Decentralization is a curious policy for a central government to pursue. If politics is essentially about the struggle for power, why would anyone want to give away the power that one struggled for and won? This book argues that it is precisely party competition in search of power that propels decentralization.
Koichi Nakano develops his core argument through in-depth, qualitative research on the politics of reform in France and Japan. Introducing the concept of oppositional policy, he traces the process through which parties in opposition reinvent their ideologies and policy platforms in an attempt to present themselves as the voice of the governed, broaden popular support through the advocacy of enhanced democratic control of government, and proceed to implement some of these oppositional policies after capturing power. This book, thus, takes the role of political parties in the democratic process seriously - parties take up certain issues and espouse certain solutions actively as weapons in the power struggle both on the electoral front and in the policy process. Party competition is not merely a formal condition of democracy; it is also a mechanism with substantive policy impact on its evolution.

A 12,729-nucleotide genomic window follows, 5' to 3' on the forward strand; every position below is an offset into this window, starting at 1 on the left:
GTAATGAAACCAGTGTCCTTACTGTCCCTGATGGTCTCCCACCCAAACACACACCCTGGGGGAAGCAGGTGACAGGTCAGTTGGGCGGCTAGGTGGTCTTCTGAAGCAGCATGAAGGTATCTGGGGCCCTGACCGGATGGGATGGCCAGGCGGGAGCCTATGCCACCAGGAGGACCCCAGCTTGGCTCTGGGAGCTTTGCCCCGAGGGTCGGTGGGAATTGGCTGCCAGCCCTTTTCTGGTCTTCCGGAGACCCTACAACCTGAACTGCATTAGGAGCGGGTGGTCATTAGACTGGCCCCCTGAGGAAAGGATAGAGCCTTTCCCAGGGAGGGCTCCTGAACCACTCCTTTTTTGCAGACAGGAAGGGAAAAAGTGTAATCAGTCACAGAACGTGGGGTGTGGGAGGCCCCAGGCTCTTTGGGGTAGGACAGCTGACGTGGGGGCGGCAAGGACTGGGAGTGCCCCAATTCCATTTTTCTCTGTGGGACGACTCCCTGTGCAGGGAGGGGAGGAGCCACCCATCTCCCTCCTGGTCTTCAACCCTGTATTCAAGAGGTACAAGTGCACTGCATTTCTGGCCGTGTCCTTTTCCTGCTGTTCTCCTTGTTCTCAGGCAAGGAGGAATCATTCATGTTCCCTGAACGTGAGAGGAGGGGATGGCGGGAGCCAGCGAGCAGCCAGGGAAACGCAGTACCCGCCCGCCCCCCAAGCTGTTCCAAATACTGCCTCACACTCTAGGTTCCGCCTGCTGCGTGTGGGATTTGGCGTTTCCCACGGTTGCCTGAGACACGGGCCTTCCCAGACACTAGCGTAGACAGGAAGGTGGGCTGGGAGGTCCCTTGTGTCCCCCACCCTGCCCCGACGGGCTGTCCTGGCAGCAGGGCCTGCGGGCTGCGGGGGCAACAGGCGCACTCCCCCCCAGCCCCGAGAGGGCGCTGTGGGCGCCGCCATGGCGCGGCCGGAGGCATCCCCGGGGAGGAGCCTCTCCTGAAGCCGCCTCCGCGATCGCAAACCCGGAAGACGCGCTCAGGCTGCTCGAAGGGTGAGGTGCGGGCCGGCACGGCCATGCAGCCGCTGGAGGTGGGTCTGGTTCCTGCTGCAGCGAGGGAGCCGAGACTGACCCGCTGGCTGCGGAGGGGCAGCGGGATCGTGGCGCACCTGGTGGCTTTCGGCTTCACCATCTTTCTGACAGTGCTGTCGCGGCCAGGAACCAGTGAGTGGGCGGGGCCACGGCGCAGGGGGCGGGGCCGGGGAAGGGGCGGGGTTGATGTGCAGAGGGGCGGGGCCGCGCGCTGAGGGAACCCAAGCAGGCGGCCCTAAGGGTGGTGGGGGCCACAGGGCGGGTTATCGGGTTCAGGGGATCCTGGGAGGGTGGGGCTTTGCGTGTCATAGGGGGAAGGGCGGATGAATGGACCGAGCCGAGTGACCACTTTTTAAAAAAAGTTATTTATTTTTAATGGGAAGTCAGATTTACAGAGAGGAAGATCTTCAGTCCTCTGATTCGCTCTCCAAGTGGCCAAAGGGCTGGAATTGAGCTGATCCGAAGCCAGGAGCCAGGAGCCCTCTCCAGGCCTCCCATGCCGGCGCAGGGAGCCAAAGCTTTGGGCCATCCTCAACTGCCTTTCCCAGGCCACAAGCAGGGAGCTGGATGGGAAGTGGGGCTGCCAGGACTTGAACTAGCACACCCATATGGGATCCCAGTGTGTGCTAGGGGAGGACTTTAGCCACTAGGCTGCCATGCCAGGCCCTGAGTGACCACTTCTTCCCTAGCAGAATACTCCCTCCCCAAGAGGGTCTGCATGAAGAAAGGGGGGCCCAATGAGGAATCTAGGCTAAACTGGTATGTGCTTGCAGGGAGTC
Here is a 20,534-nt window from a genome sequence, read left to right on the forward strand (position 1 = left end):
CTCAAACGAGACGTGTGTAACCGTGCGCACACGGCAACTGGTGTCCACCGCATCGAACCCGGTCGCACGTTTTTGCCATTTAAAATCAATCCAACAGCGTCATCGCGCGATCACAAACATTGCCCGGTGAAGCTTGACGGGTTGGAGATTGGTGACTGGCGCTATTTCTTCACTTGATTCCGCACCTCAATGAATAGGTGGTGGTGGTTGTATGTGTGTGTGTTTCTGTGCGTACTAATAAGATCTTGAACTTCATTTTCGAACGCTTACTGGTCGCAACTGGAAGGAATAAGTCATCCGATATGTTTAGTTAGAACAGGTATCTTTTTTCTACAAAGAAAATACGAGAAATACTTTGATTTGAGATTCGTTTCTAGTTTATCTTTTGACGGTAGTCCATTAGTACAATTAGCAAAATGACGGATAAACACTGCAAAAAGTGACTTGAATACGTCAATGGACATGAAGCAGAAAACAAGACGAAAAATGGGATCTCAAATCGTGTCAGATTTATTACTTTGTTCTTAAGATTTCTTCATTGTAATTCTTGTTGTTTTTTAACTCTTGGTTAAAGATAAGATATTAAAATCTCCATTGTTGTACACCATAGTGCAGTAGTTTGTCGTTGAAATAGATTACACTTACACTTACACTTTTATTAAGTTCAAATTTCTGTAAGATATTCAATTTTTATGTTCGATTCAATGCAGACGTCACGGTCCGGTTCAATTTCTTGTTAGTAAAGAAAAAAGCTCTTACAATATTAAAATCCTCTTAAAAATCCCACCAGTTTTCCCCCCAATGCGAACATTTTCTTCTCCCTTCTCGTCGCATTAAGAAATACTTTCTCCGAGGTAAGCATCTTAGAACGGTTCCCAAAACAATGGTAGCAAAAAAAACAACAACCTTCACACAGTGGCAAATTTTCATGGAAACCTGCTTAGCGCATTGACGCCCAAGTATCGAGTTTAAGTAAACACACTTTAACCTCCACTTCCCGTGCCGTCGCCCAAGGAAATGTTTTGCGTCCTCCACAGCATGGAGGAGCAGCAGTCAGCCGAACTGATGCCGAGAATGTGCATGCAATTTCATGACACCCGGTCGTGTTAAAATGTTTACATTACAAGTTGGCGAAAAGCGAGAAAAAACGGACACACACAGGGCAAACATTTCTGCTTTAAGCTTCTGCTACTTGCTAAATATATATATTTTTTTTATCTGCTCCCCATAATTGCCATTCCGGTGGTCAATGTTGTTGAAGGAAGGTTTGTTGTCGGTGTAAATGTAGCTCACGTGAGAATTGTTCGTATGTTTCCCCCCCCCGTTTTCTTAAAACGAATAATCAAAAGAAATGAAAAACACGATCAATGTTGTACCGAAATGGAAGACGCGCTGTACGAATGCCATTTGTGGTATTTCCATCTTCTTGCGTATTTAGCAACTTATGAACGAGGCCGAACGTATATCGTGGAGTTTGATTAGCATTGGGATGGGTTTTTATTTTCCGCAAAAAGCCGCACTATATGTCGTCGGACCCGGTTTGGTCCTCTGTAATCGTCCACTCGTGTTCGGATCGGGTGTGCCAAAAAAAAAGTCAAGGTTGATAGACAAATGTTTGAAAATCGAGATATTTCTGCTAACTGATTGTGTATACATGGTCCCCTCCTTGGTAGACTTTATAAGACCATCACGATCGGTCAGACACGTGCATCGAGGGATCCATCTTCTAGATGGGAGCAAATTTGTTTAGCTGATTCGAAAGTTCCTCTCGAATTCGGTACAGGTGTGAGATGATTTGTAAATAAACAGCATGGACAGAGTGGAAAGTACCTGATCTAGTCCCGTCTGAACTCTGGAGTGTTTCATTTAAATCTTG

Party Politics and Decentralization in Japan and France will be of interest to students of Japanese and French politics and comparative politics in general.
1. Decentralization as an "Oppositional" Policy 2. Centralist Immobilism under Conservative Rule 3. Preparing the Alternative in Opposition 4. France: Alternation in Power 5. Japan: Ruling in Coalition 6. When the Opposition Governs